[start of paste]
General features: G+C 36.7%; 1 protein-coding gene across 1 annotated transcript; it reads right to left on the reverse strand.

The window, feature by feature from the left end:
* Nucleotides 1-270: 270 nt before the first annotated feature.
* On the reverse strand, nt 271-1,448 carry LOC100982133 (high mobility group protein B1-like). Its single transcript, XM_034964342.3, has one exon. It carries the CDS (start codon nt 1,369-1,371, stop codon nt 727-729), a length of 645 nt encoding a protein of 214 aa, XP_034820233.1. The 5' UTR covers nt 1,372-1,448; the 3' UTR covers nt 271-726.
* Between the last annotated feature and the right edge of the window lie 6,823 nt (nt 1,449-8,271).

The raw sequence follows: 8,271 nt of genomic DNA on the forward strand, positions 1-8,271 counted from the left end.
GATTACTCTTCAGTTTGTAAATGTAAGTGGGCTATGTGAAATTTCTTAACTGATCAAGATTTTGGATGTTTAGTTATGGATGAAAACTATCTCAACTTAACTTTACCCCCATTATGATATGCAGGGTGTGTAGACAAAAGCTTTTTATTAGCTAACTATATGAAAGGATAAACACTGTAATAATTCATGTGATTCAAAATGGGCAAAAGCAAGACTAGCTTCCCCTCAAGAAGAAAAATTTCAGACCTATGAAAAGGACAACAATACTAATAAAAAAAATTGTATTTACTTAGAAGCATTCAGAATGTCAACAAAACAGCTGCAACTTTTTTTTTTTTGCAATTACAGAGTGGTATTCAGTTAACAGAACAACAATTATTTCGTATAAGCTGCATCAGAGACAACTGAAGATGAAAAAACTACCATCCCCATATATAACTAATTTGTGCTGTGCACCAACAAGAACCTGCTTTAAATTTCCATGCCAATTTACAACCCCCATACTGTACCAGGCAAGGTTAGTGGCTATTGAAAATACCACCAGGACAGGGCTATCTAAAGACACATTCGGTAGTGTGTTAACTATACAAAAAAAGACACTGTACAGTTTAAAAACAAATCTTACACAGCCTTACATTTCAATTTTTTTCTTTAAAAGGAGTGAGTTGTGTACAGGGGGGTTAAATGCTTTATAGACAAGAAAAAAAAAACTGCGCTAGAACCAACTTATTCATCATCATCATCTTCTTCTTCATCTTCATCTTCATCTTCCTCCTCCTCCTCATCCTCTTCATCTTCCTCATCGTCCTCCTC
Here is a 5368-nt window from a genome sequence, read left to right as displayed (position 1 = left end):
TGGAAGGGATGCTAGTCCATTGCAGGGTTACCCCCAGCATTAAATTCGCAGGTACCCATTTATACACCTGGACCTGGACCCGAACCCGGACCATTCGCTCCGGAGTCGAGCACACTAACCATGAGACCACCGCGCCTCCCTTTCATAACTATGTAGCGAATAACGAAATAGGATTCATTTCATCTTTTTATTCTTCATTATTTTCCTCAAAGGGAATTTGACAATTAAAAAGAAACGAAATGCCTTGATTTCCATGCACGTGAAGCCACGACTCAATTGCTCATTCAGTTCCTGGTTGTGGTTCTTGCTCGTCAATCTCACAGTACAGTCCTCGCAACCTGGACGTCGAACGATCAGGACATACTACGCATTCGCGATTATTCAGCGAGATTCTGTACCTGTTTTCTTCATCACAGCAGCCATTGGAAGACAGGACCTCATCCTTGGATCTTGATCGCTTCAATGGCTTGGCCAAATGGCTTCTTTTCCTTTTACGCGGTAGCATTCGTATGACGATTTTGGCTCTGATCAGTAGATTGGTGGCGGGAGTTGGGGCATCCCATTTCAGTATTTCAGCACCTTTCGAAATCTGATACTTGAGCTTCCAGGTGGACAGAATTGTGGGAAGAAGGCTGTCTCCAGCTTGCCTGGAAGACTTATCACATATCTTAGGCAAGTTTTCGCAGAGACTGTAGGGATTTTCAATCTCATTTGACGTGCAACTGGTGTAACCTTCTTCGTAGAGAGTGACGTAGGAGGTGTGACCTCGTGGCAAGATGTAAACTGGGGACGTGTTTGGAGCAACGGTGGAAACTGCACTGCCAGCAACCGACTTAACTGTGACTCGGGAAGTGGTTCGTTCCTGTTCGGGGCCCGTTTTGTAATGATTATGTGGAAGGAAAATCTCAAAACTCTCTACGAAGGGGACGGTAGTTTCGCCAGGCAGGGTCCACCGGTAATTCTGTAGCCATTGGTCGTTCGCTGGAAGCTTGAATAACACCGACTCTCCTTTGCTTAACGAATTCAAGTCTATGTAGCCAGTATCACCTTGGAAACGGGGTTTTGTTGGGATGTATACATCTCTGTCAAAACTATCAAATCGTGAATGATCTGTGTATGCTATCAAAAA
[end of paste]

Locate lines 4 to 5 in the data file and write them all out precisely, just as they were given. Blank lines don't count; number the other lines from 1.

* On the reverse strand, nt 271-1,448 carry LOC100982133 (high mobility group protein B1-like). Its single transcript, XM_034964342.3, has one exon. It carries the CDS (start codon nt 1,369-1,371, stop codon nt 727-729), a length of 645 nt encoding a protein of 214 aa, XP_034820233.1. The 5' UTR covers nt 1,372-1,448; the 3' UTR covers nt 271-726.
* Between the last annotated feature and the right edge of the window lie 6,823 nt (nt 1,449-8,271).